Suspicious activity is any observed behavior that could indicate terrorism or terrorism-related crime. This includes, but is not limited to:

  • Unusual items or situations: A vehicle is parked in an odd location, a package/luggage is unattended, a window/door is open that is usually closed, or other out-of-the-ordinary situations occur.
  • Eliciting information: A person questions individuals at a level beyond curiosity about a building’s purpose, operations, security procedures and/or personnel, shift changes, etc.
  • Observation/surveillance: Someone pays unusual attention to facilities or buildings beyond a casual or professional interest. This includes extended loitering without explanation (particularly in concealed locations); unusual, repeated, and/or prolonged observation of a building (e.g., with binoculars or video camera); taking notes or measurements; counting paces; sketching floor plans, etc.

Some of these activities could be innocent - it's up to law enforcement to determine whether the behavior warrants investigation. The activities above are not all-inclusive, but have been compiled based on studies of pre-operational aspects of both successful and thwarted terrorist events over several years. 



The Massachusetts Emergency Management Agency (MEMA) and the B.A.A. are partnering to ensure that runners and spectators receive important public safety and emergency information in a timely manner. Massachusetts Alerts is a communication tool used by MEMA to disseminate critical information to smartphones.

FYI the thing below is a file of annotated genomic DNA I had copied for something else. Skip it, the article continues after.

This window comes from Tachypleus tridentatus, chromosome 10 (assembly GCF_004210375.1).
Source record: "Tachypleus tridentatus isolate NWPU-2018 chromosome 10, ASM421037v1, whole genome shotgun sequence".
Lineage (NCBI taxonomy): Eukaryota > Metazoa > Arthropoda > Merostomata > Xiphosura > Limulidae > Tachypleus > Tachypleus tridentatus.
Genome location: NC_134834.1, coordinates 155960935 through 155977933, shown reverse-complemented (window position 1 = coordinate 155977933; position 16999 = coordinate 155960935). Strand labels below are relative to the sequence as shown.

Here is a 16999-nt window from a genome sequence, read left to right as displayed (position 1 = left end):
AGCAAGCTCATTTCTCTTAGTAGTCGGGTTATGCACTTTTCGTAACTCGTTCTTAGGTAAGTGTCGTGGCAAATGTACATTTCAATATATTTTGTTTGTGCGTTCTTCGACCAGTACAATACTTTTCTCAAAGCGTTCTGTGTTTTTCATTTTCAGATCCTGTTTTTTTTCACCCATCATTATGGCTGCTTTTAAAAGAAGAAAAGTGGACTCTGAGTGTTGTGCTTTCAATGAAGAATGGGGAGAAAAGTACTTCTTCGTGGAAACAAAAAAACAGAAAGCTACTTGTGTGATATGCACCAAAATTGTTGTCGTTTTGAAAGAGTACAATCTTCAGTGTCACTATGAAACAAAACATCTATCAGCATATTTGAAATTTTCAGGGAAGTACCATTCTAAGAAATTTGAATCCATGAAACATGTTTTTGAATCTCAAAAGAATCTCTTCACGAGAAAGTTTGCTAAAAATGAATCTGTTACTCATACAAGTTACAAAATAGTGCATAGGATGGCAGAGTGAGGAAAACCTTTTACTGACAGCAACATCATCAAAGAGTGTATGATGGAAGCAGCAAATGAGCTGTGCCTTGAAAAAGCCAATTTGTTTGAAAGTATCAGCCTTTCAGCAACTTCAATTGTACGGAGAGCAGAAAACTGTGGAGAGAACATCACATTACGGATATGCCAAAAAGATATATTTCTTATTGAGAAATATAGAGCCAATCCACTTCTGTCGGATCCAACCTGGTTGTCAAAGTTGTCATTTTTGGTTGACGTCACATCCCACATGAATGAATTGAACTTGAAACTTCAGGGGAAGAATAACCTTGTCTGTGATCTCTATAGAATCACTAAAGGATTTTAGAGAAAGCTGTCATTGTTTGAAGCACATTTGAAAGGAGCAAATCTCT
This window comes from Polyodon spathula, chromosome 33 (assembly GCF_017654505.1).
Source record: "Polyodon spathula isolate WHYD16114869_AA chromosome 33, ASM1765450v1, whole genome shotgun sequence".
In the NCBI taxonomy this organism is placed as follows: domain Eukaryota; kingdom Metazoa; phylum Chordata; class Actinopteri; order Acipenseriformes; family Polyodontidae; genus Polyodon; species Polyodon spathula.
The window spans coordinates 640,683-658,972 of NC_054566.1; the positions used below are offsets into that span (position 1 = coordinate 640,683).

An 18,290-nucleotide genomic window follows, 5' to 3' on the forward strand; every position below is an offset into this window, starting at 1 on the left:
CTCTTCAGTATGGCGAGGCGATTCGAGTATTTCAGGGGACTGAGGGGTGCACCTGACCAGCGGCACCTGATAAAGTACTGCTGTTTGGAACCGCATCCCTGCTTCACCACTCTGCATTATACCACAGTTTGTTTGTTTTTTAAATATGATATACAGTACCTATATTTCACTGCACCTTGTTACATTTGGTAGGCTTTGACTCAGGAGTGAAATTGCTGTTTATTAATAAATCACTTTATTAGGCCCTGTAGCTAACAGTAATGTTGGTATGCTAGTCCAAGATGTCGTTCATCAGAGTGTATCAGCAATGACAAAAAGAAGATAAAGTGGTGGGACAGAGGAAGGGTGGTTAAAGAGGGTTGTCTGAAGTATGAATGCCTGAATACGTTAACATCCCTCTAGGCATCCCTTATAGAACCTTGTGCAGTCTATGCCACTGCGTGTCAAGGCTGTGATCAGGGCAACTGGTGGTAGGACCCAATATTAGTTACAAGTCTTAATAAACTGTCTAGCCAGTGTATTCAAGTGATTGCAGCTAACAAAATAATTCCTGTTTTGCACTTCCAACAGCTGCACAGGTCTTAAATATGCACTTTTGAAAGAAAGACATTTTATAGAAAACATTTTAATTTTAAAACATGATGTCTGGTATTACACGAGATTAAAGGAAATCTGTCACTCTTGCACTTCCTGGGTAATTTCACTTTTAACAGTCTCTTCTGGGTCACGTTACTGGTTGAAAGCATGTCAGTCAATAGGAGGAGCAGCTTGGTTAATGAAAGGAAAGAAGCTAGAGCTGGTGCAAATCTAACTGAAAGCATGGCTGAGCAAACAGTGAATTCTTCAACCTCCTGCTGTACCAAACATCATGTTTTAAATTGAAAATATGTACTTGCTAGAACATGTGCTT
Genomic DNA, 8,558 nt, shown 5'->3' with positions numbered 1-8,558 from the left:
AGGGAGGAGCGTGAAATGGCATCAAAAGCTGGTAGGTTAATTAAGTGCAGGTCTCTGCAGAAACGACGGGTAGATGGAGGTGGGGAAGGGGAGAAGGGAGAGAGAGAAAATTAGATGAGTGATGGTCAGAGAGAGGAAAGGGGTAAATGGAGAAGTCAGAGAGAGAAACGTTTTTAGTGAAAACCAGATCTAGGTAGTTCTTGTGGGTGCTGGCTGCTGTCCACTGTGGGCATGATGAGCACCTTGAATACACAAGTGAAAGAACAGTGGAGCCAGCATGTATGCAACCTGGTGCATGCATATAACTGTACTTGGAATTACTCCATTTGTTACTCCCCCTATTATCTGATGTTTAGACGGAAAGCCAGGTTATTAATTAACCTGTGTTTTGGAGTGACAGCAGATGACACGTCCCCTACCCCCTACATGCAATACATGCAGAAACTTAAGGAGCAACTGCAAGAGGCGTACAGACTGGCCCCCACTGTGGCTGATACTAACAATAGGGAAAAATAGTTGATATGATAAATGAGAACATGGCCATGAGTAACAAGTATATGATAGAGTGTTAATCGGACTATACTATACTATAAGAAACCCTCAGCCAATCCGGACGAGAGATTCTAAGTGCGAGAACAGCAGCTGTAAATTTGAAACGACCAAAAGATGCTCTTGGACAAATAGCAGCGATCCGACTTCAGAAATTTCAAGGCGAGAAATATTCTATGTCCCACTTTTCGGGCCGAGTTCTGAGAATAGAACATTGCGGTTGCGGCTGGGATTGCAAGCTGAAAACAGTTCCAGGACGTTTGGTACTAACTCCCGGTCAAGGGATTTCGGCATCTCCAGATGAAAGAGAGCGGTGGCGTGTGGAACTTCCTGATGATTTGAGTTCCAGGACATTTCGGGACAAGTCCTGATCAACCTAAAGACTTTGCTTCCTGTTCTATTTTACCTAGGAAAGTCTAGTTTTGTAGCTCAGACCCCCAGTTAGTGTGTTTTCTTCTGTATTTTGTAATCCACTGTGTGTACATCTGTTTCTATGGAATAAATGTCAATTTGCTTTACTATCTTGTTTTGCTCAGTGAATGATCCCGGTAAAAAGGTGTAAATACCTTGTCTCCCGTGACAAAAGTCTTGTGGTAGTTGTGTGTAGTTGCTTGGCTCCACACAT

Massachusetts Alerts is powered by a free downloadable application that is available for Android and iPhones. During the Boston Marathon, MEMA will use Massachusetts Alerts to share important public safety information, including severe weather and emergency information, with runners and spectators. To learn more about Massachusetts Alerts, and for information on how to download the free app (called Massachusetts Alerts) onto your Android or iPhone, go to:



For more information on Gear Check and Baggage Policy for the Boston Marathon, click below:



For the safety of official participants and spectators, the B.A.A. strictly prohibits unofficial participation in the Boston Marathon, and those in violation are subject to interdiction. Those who are not officially registered in the Boston Marathon will not be allowed to participate. Official participants are asked to discourage family and friends who are not officially registered participants from entering the course in any manner. Many people want to participate in some way in the Boston Marathon as a display of support, but those who are not official participants are asked to refrain from entering the course for the safety of the runners and themselves. There are several other opportunities which enable a show of support for the Boston Marathon, including the B.A.A. 5K, attending the John Hancock Sports & Fitness Expo, volunteering, or spectating. Anyone on the course for any distance who has not been assigned, or is not displaying, an officially issued bib number from the B.A.A. is subject to interdiction. The B.A.A. reserves the right to remove any person from the course who is not displaying an official bib that has been assigned by the B.A.A. Similarly, units or groups such as military ruck-marchers, unless officially sanctioned, and cyclists will not be allowed to participate.

B.A.A. Moment

Allowable and Prohibited Items